23. C.J. O’Brien notes Re: Matt Wagner, Grendel is great and all, but the seminal genre work has to be Mage, no?

    I disagree. Taken as a whole, the Grendel story is an amazingly complex story that spans centuries and multiple universes. It even ties into both the Batman and Shadow continuities as well. It is genre through and through.

  24. @Nicole J. LeBoeuf-Little–My sister and her family now have a new credential, a pretty tabby with white girl whom they have named, I kid you not, Soju.

    Alcoholic names for pets, both canine and feline, are a long tradition for our family, departed from only with compelling reason.

  25. (4) Mike, I’m not sure why you say that “the series will be of great interest to all except to those who actually like Lewis’s writing.” Mikalatos mentions some reasons why one might have problems with some of the themes and attitudes, and is planning to address those in the posts, but it sounds to me like he is a fan of the work in general. So am I, and I look forward to reading this series. Anyone whose favorite Lewis book is Till We Have Faces is definitely not just coming at this from the Philip Pullman mode of “Narnia is crap for ideological reasons.”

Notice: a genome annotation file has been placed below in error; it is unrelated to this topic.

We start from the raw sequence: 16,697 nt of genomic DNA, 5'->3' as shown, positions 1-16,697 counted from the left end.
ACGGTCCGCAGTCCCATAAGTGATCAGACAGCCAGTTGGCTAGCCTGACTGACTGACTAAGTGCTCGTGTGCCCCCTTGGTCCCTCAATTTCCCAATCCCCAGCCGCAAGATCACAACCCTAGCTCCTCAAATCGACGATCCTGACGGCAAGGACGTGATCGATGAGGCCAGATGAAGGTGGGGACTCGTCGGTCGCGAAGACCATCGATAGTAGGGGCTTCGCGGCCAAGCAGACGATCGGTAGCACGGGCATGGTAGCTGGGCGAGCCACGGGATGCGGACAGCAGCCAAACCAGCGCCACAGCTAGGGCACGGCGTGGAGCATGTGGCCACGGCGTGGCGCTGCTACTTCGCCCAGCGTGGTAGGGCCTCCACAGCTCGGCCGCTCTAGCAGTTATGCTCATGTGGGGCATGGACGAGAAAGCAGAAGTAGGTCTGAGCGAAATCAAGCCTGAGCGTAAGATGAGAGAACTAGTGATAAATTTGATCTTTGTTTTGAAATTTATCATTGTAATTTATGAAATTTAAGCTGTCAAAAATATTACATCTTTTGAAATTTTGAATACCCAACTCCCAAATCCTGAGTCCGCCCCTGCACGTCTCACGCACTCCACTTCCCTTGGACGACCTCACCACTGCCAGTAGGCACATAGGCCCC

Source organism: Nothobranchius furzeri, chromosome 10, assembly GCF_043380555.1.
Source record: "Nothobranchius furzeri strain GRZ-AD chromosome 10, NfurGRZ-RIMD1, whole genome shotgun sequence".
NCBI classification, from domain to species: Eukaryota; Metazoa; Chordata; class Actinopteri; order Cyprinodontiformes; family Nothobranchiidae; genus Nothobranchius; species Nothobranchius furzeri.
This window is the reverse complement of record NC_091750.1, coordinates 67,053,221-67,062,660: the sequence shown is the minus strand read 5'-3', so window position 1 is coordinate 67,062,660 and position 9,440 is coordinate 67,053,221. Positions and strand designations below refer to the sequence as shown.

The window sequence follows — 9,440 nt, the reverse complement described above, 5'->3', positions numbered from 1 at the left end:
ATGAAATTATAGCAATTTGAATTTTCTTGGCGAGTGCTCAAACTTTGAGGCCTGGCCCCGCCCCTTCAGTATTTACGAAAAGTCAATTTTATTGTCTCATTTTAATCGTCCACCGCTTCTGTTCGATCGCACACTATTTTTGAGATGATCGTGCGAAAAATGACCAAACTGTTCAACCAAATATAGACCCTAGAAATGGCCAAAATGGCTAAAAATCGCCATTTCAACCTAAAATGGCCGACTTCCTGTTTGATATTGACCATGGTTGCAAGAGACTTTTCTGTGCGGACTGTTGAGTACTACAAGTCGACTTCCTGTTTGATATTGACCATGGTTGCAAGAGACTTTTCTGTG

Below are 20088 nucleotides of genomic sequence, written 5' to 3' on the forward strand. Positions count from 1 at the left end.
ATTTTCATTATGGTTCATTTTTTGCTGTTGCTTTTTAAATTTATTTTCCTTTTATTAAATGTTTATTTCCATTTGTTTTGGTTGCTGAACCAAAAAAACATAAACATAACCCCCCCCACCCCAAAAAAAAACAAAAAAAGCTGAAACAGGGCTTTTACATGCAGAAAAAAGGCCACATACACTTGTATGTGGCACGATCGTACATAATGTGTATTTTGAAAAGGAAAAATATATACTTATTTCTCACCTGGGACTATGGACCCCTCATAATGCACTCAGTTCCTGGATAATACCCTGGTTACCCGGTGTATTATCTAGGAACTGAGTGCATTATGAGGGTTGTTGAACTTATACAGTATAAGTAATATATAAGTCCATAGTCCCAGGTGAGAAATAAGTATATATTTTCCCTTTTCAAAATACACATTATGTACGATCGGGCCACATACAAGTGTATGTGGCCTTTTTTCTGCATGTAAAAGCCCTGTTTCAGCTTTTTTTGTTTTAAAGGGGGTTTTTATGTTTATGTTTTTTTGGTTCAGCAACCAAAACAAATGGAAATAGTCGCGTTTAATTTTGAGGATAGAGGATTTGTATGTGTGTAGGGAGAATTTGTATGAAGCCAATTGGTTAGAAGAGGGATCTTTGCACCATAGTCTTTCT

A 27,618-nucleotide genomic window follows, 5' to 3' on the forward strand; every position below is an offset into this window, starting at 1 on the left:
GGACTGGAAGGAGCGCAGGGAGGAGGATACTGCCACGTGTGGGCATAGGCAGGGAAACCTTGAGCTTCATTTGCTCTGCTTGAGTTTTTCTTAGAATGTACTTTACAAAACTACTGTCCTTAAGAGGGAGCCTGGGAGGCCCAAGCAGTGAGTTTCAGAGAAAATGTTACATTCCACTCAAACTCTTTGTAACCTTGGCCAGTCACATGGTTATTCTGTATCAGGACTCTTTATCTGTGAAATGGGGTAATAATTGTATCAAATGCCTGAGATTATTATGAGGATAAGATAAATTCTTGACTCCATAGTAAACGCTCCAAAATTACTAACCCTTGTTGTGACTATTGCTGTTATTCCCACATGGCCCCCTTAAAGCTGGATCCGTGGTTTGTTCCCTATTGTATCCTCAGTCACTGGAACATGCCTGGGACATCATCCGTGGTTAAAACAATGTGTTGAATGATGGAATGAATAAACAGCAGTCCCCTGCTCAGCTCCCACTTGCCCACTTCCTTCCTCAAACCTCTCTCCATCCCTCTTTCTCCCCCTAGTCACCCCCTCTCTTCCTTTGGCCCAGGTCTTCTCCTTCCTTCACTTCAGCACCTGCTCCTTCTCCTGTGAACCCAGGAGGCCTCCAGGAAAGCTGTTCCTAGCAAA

26. @Lis Carey – Congratulations to your sister and family on their new credential! I think Soju is a lovely name. Whiskey, Rum, and Sake sound like they’d make good pet names too. Presumably someone could make Jagermeister or Goldschlager work, though that someone is definitely not me.

    (And I have a teammate we call Cider, though her derby name in full has nothing to do with apples or even mostly apples.)